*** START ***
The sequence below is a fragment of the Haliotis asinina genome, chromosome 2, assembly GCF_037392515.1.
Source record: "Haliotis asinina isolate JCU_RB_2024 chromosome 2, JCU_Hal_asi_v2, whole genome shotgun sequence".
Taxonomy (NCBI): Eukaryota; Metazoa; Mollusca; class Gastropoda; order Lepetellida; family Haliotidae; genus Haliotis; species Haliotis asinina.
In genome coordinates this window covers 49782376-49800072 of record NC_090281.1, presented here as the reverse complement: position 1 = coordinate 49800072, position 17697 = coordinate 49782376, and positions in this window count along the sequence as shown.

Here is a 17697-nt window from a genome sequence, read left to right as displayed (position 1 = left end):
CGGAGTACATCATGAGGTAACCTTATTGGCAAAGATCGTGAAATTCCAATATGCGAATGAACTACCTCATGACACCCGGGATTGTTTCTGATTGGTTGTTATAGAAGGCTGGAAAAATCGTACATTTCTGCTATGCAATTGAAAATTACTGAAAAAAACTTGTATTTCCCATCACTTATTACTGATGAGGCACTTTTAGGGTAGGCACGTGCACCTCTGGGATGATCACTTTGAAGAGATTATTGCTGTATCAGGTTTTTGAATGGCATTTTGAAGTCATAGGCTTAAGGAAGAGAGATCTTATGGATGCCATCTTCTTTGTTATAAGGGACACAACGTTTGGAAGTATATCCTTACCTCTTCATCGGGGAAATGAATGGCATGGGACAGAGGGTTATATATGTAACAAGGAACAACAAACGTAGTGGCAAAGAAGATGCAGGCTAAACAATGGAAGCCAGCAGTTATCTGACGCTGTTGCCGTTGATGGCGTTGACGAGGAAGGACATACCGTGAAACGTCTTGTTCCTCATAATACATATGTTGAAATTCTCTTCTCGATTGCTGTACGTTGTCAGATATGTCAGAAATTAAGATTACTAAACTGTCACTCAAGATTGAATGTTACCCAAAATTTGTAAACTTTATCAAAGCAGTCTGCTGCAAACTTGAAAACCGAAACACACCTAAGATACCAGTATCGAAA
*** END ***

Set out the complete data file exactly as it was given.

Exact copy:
The sequence below is a fragment of the Haliotis asinina genome, chromosome 2, assembly GCF_037392515.1.
Source record: "Haliotis asinina isolate JCU_RB_2024 chromosome 2, JCU_Hal_asi_v2, whole genome shotgun sequence".
Taxonomy (NCBI): Eukaryota; Metazoa; Mollusca; class Gastropoda; order Lepetellida; family Haliotidae; genus Haliotis; species Haliotis asinina.
In genome coordinates this window covers 49782376-49800072 of record NC_090281.1, presented here as the reverse complement: position 1 = coordinate 49800072, position 17697 = coordinate 49782376, and positions in this window count along the sequence as shown.

Here is a 17697-nt window from a genome sequence, read left to right as displayed (position 1 = left end):
CGGAGTACATCATGAGGTAACCTTATTGGCAAAGATCGTGAAATTCCAATATGCGAATGAACTACCTCATGACACCCGGGATTGTTTCTGATTGGTTGTTATAGAAGGCTGGAAAAATCGTACATTTCTGCTATGCAATTGAAAATTACTGAAAAAAACTTGTATTTCCCATCACTTATTACTGATGAGGCACTTTTAGGGTAGGCACGTGCACCTCTGGGATGATCACTTTGAAGAGATTATTGCTGTATCAGGTTTTTGAATGGCATTTTGAAGTCATAGGCTTAAGGAAGAGAGATCTTATGGATGCCATCTTCTTTGTTATAAGGGACACAACGTTTGGAAGTATATCCTTACCTCTTCATCGGGGAAATGAATGGCATGGGACAGAGGGTTATATATGTAACAAGGAACAACAAACGTAGTGGCAAAGAAGATGCAGGCTAAACAATGGAAGCCAGCAGTTATCTGACGCTGTTGCCGTTGATGGCGTTGACGAGGAAGGACATACCGTGAAACGTCTTGTTCCTCATAATACATATGTTGAAATTCTCTTCTCGATTGCTGTACGTTGTCAGATATGTCAGAAATTAAGATTACTAAACTGTCACTCAAGATTGAATGTTACCCAAAATTTGTAAACTTTATCAAAGCAGTCTGCTGCAAACTTGAAAACCGAAACACACCTAAGATACCAGTATCGAAA